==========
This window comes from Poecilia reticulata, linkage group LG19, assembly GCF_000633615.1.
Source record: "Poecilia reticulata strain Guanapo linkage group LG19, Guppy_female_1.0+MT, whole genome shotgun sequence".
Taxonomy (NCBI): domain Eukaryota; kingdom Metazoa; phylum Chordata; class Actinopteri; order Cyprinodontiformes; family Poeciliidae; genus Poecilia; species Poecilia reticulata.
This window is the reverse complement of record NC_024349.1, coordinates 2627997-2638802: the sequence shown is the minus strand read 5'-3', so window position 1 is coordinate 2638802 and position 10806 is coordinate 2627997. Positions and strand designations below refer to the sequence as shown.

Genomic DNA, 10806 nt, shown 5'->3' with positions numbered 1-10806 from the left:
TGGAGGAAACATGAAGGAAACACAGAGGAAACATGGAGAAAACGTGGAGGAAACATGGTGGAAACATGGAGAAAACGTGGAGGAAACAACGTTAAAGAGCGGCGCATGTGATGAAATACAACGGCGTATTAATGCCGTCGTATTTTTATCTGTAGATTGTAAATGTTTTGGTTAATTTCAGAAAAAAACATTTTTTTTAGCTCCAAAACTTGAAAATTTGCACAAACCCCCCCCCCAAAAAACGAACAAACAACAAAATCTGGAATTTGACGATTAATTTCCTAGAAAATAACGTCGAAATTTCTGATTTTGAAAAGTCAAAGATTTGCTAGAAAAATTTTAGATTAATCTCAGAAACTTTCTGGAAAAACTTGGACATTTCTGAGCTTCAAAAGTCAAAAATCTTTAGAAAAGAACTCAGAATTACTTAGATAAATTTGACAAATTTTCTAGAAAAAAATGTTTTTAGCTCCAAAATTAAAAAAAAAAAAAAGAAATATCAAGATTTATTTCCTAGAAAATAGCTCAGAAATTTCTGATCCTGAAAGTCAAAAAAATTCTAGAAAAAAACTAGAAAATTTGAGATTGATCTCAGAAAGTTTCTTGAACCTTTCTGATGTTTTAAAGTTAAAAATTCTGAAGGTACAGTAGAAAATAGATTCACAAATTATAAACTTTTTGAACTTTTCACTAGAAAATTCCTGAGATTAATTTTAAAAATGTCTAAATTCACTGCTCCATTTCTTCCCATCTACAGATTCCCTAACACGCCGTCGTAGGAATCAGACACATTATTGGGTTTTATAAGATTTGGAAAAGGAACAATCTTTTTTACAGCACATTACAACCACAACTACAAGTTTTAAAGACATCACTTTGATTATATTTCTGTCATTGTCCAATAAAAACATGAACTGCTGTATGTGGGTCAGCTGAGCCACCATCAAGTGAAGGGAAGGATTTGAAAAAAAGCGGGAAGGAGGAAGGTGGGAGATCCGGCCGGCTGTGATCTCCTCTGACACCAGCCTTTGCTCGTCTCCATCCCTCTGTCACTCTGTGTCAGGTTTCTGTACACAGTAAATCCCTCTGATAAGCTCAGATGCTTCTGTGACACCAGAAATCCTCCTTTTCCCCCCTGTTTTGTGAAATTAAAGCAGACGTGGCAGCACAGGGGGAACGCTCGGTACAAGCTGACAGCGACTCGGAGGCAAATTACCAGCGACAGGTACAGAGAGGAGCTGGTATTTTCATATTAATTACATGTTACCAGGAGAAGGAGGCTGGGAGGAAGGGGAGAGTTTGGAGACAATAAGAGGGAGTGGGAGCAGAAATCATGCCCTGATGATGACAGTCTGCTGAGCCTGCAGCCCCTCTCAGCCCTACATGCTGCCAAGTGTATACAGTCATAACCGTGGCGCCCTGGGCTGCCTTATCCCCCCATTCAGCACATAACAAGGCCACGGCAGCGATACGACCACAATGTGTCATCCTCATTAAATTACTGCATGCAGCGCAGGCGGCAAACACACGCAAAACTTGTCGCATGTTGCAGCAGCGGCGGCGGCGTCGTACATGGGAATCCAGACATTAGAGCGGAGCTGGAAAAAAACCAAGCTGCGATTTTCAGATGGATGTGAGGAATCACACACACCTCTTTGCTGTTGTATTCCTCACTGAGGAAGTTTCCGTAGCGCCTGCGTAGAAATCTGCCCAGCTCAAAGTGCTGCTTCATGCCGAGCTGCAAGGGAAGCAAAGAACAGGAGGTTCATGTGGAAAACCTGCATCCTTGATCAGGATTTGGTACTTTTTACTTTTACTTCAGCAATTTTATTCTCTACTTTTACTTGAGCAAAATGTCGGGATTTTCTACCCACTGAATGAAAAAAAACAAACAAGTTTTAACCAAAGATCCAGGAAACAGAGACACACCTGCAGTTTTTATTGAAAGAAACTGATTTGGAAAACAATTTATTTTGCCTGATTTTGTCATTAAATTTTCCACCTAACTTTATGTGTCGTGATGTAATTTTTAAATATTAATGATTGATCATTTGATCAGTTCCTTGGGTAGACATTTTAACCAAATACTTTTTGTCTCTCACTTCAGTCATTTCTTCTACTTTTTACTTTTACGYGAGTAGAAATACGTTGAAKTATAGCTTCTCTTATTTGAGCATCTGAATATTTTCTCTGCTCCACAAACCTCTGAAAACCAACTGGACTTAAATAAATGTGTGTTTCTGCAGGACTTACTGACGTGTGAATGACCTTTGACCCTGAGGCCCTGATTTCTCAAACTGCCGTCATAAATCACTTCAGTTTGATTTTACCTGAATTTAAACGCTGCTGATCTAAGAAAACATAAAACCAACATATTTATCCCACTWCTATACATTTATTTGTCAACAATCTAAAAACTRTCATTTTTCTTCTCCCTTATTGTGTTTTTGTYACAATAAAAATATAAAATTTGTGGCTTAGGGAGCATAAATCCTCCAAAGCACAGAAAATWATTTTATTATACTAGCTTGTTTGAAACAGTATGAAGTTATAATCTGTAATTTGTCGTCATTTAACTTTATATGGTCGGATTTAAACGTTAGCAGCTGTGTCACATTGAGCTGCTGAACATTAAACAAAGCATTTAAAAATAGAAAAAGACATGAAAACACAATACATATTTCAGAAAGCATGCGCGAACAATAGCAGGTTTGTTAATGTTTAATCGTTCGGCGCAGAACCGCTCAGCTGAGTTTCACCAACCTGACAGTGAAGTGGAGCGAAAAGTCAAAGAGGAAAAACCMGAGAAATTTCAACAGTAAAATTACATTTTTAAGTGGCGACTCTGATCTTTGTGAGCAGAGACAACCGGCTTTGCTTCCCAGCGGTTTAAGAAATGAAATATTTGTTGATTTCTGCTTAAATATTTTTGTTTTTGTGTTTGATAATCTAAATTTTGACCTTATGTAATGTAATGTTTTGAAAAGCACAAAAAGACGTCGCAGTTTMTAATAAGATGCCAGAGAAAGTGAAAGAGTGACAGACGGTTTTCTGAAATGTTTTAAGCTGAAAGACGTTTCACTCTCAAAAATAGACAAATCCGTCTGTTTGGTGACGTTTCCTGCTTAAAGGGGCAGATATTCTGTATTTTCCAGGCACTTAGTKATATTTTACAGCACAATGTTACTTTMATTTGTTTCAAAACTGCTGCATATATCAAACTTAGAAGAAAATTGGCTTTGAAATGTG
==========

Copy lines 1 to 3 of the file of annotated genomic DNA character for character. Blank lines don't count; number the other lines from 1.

This window comes from Poecilia reticulata, linkage group LG19, assembly GCF_000633615.1.
Source record: "Poecilia reticulata strain Guanapo linkage group LG19, Guppy_female_1.0+MT, whole genome shotgun sequence".
Taxonomy (NCBI): domain Eukaryota; kingdom Metazoa; phylum Chordata; class Actinopteri; order Cyprinodontiformes; family Poeciliidae; genus Poecilia; species Poecilia reticulata.